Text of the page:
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Recreational marijuana laws (RMLs), which legalize the possession of small quantities of marijuana for recreational use, have been adopted by 18 states and the District of Columbia.
Opponents argue that RML-induced increases in marijuana consumption will serve as a “gateway” to harder drug use and crime. Using data covering the period 2000-2019 from a variety of national sources (the National Survey of Drug Use and Health, the Uniform Crime Reports, the National Vital Statistics System, and the Treatment Episode Data Set) this study is the first to comprehensively examine the effects of legalizing recreational marijuana on hard drug use, arrests, drug overdose deaths, suicides, and treatment admissions. Our analyses show that RMLs increase adult marijuana use and reduce drug-related arrests over an average post-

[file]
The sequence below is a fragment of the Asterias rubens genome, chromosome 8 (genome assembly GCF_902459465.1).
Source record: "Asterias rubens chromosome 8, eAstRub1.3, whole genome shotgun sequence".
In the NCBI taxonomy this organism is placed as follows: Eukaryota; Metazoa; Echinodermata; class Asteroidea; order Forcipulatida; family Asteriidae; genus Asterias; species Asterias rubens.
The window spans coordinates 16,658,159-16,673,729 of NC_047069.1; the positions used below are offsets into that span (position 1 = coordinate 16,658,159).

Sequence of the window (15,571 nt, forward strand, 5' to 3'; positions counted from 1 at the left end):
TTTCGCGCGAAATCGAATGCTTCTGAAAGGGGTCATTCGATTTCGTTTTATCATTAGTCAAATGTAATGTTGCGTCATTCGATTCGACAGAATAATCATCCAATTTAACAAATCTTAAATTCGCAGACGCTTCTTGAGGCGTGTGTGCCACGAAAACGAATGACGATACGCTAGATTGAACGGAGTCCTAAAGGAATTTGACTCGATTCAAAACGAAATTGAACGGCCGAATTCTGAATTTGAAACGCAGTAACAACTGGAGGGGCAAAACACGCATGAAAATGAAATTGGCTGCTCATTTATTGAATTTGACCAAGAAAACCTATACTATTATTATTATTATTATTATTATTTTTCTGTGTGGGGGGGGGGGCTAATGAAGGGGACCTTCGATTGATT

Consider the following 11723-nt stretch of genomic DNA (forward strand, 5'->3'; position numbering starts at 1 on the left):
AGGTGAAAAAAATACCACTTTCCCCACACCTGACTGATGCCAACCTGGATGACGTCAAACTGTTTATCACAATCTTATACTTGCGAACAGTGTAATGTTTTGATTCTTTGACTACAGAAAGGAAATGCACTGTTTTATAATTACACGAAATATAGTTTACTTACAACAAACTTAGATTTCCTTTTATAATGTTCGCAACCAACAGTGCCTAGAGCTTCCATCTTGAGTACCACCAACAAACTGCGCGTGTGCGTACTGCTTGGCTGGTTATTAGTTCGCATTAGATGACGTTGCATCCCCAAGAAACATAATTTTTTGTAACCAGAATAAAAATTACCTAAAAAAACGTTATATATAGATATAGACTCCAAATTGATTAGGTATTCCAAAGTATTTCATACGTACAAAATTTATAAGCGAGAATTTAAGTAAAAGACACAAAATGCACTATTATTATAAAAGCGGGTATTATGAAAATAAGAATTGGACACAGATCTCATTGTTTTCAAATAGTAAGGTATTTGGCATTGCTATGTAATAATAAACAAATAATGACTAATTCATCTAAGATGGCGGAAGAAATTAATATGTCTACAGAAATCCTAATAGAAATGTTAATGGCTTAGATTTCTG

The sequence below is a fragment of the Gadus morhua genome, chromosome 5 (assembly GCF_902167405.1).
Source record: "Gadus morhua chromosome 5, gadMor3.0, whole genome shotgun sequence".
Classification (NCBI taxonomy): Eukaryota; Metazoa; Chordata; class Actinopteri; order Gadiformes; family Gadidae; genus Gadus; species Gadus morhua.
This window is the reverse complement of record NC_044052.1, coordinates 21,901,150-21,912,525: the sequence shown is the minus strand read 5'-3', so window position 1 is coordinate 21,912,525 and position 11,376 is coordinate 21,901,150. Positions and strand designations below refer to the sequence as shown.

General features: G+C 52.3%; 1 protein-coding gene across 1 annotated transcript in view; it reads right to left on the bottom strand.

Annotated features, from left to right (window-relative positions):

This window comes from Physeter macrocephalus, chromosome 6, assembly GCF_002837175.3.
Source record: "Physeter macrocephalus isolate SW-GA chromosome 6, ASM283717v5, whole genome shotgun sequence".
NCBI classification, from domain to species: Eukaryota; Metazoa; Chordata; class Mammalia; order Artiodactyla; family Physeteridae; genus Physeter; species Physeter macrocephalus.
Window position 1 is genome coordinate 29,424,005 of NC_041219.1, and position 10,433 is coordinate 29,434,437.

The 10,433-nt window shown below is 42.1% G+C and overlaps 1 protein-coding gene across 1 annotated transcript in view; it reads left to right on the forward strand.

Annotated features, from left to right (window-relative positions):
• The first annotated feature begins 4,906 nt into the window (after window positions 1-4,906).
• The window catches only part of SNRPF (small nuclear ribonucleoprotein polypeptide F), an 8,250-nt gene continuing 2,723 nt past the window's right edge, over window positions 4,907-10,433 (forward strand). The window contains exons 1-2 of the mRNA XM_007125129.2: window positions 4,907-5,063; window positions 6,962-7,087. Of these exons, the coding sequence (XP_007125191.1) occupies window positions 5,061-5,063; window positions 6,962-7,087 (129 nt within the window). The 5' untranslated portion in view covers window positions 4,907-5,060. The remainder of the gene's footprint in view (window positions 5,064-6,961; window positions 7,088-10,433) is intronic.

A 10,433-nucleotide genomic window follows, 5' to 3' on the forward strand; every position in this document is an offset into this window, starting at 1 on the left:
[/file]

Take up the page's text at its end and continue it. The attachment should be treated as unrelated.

legalization window of three to four years. There is little evidence to suggest that RML-induced increases in marijuana consumption encourage the use of harder substances or violent criminal activity, and some evidence that RMLs may aid in reducing opioid-related mortality.